Dishonesty on Sotomayor

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President Obama and other Democrats have been saying that when Judge Sotomayor said a wise Latina would more often than not reach a "better conclusion" than a white male, she "simply" meant that she would bring her own experiences to the court.

That is a lie. She was making a specific point. She referenced a quote that a wise man and wise woman will reach the same conclusion; she stated her disagreement with that view; and then she said a wise Latina will reach a better conclusion.

This was not a misstatement, or a slip of the tongue, it was an intentional and explicit point she was making.

However, this does not bother me nearly as much as her opinion in Hayden v. Pataki. Briefly, a New York state law that restricted the voting rights of felons was being challenged because, in the view of the challengers, blacks and Latinos were disproportionately affected and therefore the law violated the Voting Rights Act's prohibition of any voting qualification or standard that "results" in the denial of the right to vote "on account of" race.

Now, realize this decision is not about whether such prohibition "on account of" race actually occurred, but whether a case can go forward to make that determination. The majority claims that the Voting Rights Act does not apply to such statutes; this allows Sotomayor in her dissent to claim the textualist high ground, saying, the "plain terms" of the law say that the Voting Rights Act applies to such statutes.

But to me, this is all dancing around the plain fact that there is no evidence of any kind that the denial of rights is in any way "on account of" race.

But that all ignores the plain fact that the law in question does not deny rights "on account of" race. So I find myself much more drawn to Judge Raggi's concurring opinion than chief Judge Walker's opinion. Raggi notes:

While acknowledging the presumptive validity of felon disenfranchisement laws ... plaintiffs ... submit that New York's practice of prisoner disenfranchisement violates the VRA because there is a gross racial disparity in the state prison population. If permitted to pursue their claim, they seek to show that this disparity is a product of pervasive racism infecting every part of the New York criminal justice system, from stop and frisk determinations by police officers on the street, to charging decisions by prosecutors, to detention and sentencing rulings by state court judges. In short, plaintiffs propose to use the VRA to indict the New York criminal justice system for racism.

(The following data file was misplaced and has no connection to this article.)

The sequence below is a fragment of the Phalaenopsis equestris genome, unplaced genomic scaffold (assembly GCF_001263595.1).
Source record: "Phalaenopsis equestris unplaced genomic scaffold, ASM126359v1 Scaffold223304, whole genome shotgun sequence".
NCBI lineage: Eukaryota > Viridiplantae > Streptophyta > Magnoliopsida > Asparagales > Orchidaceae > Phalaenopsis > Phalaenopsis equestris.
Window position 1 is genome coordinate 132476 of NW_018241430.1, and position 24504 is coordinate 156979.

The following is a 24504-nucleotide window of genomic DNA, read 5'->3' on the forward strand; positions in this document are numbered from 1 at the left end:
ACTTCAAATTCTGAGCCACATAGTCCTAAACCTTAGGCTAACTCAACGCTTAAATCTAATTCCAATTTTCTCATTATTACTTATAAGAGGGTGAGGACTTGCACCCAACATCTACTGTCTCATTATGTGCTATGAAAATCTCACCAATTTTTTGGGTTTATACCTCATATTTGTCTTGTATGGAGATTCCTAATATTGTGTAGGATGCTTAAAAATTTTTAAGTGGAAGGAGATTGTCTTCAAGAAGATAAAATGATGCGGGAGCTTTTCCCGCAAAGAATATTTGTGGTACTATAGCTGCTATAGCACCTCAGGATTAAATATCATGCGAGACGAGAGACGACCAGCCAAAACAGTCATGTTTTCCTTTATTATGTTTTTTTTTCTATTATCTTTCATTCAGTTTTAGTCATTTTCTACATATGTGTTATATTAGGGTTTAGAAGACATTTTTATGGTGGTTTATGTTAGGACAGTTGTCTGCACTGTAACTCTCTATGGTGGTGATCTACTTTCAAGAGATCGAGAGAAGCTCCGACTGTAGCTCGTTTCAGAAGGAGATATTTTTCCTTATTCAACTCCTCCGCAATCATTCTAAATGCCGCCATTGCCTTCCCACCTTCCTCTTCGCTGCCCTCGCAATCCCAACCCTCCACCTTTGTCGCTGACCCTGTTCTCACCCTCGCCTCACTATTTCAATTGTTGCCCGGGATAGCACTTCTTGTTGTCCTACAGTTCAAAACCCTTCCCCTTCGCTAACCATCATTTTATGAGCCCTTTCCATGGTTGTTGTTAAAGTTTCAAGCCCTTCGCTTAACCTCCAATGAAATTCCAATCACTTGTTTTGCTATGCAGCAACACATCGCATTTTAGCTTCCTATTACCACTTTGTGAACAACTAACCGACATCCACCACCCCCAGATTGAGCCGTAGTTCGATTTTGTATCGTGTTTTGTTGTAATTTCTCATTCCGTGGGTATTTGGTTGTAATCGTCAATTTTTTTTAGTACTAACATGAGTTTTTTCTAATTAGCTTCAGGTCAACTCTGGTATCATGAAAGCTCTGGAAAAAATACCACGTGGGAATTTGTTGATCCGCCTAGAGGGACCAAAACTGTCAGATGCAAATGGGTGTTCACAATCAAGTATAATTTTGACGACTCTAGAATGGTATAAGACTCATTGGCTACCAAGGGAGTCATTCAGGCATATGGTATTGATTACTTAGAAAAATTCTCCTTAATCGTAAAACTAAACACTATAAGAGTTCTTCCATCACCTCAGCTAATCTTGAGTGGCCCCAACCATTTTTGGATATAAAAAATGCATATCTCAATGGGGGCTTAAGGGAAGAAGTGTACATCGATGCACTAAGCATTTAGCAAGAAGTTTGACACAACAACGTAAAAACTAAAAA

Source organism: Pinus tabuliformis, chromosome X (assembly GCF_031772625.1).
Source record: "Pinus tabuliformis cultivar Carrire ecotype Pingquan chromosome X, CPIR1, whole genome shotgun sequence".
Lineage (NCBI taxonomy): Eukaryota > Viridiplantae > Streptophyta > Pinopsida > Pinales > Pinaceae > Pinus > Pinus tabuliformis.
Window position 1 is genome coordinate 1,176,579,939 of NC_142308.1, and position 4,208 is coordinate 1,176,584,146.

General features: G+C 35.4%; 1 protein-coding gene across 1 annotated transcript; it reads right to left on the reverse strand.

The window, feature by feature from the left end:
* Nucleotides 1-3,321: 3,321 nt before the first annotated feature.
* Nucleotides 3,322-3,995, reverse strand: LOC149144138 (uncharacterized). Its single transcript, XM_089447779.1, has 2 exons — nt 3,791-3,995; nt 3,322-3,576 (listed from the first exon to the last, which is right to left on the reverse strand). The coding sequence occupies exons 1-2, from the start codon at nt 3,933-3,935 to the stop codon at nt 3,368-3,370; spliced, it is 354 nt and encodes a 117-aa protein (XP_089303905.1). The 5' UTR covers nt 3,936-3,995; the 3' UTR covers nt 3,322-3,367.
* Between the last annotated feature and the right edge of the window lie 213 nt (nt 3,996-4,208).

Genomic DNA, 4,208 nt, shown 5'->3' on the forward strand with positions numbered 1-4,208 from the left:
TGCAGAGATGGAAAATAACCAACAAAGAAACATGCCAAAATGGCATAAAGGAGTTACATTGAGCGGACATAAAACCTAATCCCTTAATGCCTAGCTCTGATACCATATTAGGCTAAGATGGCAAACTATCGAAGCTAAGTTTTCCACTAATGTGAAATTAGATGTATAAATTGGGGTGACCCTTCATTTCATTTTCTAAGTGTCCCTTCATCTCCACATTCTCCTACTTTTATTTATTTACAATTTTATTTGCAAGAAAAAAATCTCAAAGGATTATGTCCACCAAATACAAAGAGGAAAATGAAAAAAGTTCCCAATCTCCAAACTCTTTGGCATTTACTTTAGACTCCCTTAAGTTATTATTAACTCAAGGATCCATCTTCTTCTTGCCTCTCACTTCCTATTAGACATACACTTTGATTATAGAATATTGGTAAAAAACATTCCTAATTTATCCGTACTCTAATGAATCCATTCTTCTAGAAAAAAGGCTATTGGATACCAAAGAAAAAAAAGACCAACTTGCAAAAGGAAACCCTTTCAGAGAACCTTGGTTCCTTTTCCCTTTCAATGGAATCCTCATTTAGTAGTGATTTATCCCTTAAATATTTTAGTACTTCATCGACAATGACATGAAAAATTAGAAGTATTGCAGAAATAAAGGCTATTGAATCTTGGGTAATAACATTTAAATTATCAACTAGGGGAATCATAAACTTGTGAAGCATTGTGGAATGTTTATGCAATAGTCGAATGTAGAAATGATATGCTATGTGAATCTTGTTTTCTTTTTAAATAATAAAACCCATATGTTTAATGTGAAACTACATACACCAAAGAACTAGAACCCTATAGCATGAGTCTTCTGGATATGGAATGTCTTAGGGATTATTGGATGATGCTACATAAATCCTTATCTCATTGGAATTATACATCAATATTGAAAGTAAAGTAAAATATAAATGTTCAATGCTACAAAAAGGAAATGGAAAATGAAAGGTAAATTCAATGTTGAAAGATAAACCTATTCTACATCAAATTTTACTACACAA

So employed, the VRA would not only significantly intrude on, but also seriously disrupt, the orderly administration of criminal justice in New York, obviously a matter of legitimate state interest. Plaintiffs' suit would effectively impugn the constitutionality of countless state convictions without necessarily proving that any one prosecution or sentence was, in fact, discriminatory.

The suit does not even attempt demonstrate, in any serious way, that the system is actually discriminatory. For that reason alone, the majority judgment is the correct one, and in my view Sotomayor -- while perhaps correct in her dissent, that the VRA can apply to such disfranchisement laws -- is implicitly buying into the argument that New York's system is discriminatory, or could be adjudged such without serious proof.

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<pudge/*> (pronounced "PudgeGlob") is thousands of posts over many years by Pudge.

"It is the common fate of the indolent to see their rights become a prey to the active. The condition upon which God hath given liberty to man is eternal vigilance; which condition if he break, servitude is at once the consequence of his crime and the punishment of his guilt."

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